The problem is that the idea/expression dichotomy is not and has never been clear

[Quote]No matter which of these bodies of law apply to any given situation, “ideas” are not and never have been protectable under federal law. Any statement to the contrary is plainly wrong and without any merit whatsoever. [/Quote]

Marcus Carab (profile), Feb 17th, 2012 @ 11:57am
The problem is that the idea/expression dichotomy is not and has never been clear. It is highly subjective and comes down to the whims of the judge. There is no simple definition to separate an idea from an expression – like the Star Wars example used above: space emperors and starships? That’s an idea. Exact characters and storyline? That’s an expression. But what about all the stuff in between? What about a brand new story set in the same universe? Or one that had very close analogues to all the characters, but with different names set elsewhere? What about a new version of the same story written from an entirely different perspective with all new details? What about an unauthorized sequel that only references the original?

It’s not easy to say where the line between idea and expression falls. Moreover, as Mike pointed out, this nuance is lost on a lot of people: the common wisdom seems to be that you can own ideas, as evidenced by the all-too-common refrain “They stole my idea!”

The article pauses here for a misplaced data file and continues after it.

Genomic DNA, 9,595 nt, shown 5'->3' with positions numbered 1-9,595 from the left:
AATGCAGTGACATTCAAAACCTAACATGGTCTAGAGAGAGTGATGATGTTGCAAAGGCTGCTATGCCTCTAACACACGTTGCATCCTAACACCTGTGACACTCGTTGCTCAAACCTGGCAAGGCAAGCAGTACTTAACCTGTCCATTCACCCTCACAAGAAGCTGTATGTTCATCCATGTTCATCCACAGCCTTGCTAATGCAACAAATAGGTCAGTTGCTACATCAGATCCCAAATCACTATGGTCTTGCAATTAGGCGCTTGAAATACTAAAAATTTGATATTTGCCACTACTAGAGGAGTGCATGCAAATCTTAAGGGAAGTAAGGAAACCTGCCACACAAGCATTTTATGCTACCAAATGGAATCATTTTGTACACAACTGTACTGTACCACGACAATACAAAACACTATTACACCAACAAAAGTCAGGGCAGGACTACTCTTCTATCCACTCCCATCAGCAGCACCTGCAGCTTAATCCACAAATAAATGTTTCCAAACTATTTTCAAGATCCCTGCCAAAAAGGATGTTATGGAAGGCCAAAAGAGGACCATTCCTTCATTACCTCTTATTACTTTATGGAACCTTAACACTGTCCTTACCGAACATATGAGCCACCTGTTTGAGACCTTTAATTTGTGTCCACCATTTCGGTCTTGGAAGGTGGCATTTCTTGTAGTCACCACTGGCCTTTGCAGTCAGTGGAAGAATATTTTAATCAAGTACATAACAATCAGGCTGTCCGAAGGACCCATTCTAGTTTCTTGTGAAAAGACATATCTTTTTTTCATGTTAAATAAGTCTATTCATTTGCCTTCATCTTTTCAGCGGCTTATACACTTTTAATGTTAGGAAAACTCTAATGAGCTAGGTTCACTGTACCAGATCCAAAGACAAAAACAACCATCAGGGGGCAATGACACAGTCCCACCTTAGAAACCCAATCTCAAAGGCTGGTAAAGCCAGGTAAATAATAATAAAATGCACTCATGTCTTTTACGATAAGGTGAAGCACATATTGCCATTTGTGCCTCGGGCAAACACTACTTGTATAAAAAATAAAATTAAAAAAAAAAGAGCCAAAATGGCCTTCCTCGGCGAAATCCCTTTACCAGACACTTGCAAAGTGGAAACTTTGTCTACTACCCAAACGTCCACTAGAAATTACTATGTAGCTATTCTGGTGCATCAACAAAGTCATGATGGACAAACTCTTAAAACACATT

http://www.techdirt.com/articles/20120217/01492417790/when-we-copy-we-justify-it-when-others-copy-we-vilify-them.shtml

Are you really not prepared to acknowledge that the idea/expression dichotomy is muddy at best? It’s a complex and difficult line to draw, with several different competing tests and standards for the courts to consider. That’s not exactly a fringe opinion – it’s acknowledged by people from both sides of the debate.

Some good reading: http://www.edwardsamuels.com/copyright/beyond/articles/ideapt1-20.htm
http://itlaw.wikia.com/wiki/I dea-expression_dichotomy

International perspective: http://www.jiclt.com/index.php/jiclt/article/download/50/49 [pdf]

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